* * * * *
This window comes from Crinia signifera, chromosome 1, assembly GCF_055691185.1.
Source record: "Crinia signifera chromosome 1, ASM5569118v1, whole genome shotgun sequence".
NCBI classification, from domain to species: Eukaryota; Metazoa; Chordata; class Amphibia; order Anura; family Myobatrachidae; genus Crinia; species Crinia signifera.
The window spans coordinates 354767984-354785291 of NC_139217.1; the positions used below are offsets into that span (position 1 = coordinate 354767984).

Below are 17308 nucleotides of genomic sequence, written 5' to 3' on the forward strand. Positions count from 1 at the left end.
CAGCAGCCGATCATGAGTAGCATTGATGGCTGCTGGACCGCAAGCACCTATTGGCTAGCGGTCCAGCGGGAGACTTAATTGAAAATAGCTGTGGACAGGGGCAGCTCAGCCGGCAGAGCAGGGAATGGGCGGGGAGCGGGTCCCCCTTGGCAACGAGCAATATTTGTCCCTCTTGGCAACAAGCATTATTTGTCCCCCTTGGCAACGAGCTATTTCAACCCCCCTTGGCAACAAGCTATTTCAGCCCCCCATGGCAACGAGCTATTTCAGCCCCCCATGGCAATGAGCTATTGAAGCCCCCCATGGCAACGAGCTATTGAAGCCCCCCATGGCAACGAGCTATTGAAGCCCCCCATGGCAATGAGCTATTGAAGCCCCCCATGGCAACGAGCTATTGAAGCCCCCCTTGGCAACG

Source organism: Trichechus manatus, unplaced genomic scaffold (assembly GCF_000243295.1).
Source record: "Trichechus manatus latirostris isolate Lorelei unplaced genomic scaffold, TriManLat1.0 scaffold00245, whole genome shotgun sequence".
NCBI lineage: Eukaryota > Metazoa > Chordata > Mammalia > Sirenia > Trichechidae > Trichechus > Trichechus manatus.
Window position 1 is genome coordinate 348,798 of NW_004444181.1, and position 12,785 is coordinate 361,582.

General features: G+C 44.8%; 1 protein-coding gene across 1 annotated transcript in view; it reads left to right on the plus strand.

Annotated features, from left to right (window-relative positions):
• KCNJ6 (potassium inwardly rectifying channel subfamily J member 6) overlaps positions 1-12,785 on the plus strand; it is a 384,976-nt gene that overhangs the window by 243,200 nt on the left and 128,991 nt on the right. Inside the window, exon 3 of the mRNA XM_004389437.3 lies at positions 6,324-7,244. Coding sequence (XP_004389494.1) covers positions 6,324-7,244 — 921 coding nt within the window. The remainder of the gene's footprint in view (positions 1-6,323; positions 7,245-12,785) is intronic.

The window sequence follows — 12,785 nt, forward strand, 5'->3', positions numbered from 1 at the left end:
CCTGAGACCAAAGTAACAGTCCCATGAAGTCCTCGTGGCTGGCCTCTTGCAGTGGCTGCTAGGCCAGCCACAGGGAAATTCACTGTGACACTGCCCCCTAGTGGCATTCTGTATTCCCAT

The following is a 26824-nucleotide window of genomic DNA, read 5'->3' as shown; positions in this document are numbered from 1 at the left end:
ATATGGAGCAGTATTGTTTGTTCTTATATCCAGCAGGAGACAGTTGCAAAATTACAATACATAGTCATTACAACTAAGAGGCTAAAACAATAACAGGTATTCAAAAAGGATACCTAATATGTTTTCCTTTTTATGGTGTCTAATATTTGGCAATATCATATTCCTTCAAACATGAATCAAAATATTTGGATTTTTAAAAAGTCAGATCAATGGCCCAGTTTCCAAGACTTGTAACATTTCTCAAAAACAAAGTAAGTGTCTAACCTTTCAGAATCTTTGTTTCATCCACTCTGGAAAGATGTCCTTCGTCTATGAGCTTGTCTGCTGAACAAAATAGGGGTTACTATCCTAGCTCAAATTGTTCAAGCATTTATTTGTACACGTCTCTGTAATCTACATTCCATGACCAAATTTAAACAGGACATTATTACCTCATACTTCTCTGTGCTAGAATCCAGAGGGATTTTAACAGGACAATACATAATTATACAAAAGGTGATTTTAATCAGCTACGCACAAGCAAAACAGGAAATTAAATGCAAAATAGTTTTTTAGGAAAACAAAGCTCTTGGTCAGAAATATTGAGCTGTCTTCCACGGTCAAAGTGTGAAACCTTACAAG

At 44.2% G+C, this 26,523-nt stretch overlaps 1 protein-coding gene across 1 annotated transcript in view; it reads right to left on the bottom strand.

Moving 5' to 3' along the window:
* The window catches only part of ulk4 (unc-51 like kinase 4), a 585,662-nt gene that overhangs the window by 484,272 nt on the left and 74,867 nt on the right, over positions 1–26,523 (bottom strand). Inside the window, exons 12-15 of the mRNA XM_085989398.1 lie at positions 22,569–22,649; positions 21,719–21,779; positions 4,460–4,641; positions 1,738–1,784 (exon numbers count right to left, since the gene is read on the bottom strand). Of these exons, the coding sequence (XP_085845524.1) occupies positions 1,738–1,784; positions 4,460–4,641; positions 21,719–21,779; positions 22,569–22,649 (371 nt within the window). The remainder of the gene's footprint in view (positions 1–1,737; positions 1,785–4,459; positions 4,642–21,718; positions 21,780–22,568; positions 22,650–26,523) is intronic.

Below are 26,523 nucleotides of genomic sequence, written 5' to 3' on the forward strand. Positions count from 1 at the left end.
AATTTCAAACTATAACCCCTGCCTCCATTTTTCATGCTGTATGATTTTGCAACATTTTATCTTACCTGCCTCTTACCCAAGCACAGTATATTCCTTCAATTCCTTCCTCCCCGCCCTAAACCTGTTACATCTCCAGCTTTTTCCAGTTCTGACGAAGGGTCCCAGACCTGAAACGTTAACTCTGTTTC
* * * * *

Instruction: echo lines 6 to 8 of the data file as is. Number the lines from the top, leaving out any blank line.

CAGCAGCCGATCATGAGTAGCATTGATGGCTGCTGGACCGCAAGCACCTATTGGCTAGCGGTCCAGCGGGAGACTTAATTGAAAATAGCTGTGGACAGGGGCAGCTCAGCCGGCAGAGCAGGGAATGGGCGGGGAGCGGGTCCCCCTTGGCAACGAGCAATATTTGTCCCTCTTGGCAACAAGCATTATTTGTCCCCCTTGGCAACGAGCTATTTCAACCCCCCTTGGCAACAAGCTATTTCAGCCCCCCATGGCAACGAGCTATTTCAGCCCCCCATGGCAATGAGCTATTGAAGCCCCCCATGGCAACGAGCTATTGAAGCCCCCCATGGCAACGAGCTATTGAAGCCCCCCATGGCAATGAGCTATTGAAGCCCCCCATGGCAACGAGCTATTGAAGCCCCCCTTGGCAACG

Source organism: Trichechus manatus, unplaced genomic scaffold (assembly GCF_000243295.1).
Source record: "Trichechus manatus latirostris isolate Lorelei unplaced genomic scaffold, TriManLat1.0 scaffold00245, whole genome shotgun sequence".